Some platitudes are just irritating. Others, used the wrong way (wait, is there a right way to use a cliché?), serve to shut down discussions—and people.
Trotting out a cliché allows a leader to avoid explaining, avoid justifying, avoid having a deeper and more meaningful conversation—in short, avoid being a real leader.
“We need to work smarter, not harder.”
This is irritating for a few reasons. One, you imply I’m stupid. (Otherwise why would I need to work smarter?) Two, you imply that whatever I’m doing should take a lot less time and effort. Three, you leave it to me to figure out what “smarter” means (if “smarter” even exists) when I obviously don’t know or I’d already be doing it that way.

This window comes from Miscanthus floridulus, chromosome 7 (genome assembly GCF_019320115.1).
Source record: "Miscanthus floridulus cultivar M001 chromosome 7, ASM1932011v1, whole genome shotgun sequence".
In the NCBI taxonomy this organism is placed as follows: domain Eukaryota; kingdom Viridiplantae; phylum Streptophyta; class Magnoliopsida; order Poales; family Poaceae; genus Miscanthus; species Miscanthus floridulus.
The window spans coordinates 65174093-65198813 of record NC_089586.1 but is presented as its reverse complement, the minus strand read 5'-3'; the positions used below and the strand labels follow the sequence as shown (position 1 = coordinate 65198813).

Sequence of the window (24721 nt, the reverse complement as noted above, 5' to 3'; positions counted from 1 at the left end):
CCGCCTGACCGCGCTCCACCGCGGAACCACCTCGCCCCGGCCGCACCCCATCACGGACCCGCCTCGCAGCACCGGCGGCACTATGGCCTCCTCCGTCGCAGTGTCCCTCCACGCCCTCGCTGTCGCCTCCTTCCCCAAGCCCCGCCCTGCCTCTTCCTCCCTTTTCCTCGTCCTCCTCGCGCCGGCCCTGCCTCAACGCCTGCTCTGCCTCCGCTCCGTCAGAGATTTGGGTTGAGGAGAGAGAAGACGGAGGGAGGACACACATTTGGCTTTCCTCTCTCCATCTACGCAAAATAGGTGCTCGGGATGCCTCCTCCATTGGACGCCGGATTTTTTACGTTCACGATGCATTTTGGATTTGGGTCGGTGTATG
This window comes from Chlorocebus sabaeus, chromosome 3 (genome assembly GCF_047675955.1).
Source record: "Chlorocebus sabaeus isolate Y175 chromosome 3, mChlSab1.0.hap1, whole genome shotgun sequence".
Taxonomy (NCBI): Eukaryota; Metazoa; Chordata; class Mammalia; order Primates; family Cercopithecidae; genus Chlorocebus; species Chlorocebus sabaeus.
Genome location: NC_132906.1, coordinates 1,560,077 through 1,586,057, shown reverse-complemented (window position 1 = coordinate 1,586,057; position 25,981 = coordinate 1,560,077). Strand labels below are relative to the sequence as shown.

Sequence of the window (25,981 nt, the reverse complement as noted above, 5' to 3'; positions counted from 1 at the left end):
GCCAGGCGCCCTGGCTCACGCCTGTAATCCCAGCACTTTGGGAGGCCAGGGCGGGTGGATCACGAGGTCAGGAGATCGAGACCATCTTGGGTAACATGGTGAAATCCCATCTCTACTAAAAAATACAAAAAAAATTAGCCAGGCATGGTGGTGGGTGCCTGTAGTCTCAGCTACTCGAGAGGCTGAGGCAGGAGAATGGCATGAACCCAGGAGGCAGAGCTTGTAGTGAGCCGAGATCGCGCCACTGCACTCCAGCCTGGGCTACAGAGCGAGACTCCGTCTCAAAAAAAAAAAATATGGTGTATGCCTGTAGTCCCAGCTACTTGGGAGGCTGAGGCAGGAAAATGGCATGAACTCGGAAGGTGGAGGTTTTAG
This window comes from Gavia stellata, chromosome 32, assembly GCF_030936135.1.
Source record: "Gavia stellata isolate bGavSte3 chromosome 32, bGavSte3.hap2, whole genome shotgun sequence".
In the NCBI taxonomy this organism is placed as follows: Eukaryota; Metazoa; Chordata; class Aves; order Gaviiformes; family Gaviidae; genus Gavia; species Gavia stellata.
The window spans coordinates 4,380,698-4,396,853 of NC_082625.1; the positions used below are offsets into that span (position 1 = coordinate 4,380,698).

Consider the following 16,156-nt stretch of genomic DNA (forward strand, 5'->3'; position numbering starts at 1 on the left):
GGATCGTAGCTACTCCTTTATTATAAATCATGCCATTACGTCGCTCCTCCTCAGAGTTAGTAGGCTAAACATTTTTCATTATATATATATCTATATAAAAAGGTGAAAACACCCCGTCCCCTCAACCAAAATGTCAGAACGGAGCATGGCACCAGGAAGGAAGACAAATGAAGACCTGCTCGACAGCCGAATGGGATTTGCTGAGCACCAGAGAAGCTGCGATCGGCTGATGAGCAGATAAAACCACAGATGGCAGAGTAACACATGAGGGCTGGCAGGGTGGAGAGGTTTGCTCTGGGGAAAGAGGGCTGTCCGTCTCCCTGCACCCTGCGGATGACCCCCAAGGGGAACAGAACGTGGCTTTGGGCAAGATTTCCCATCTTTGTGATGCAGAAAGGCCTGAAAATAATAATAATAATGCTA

And four, I know you don’t mean the “we” part.
If you know I can be more efficient, tell me how. If you know there is a better way, show me how. If you think there might be a better way but don’t know what it is, admit you don’t know and work with me to figure it out.
Most important, recognize that sometimes the only thing to do, especially in the moment, is to buckle down and get it done—so stop talking and start helping.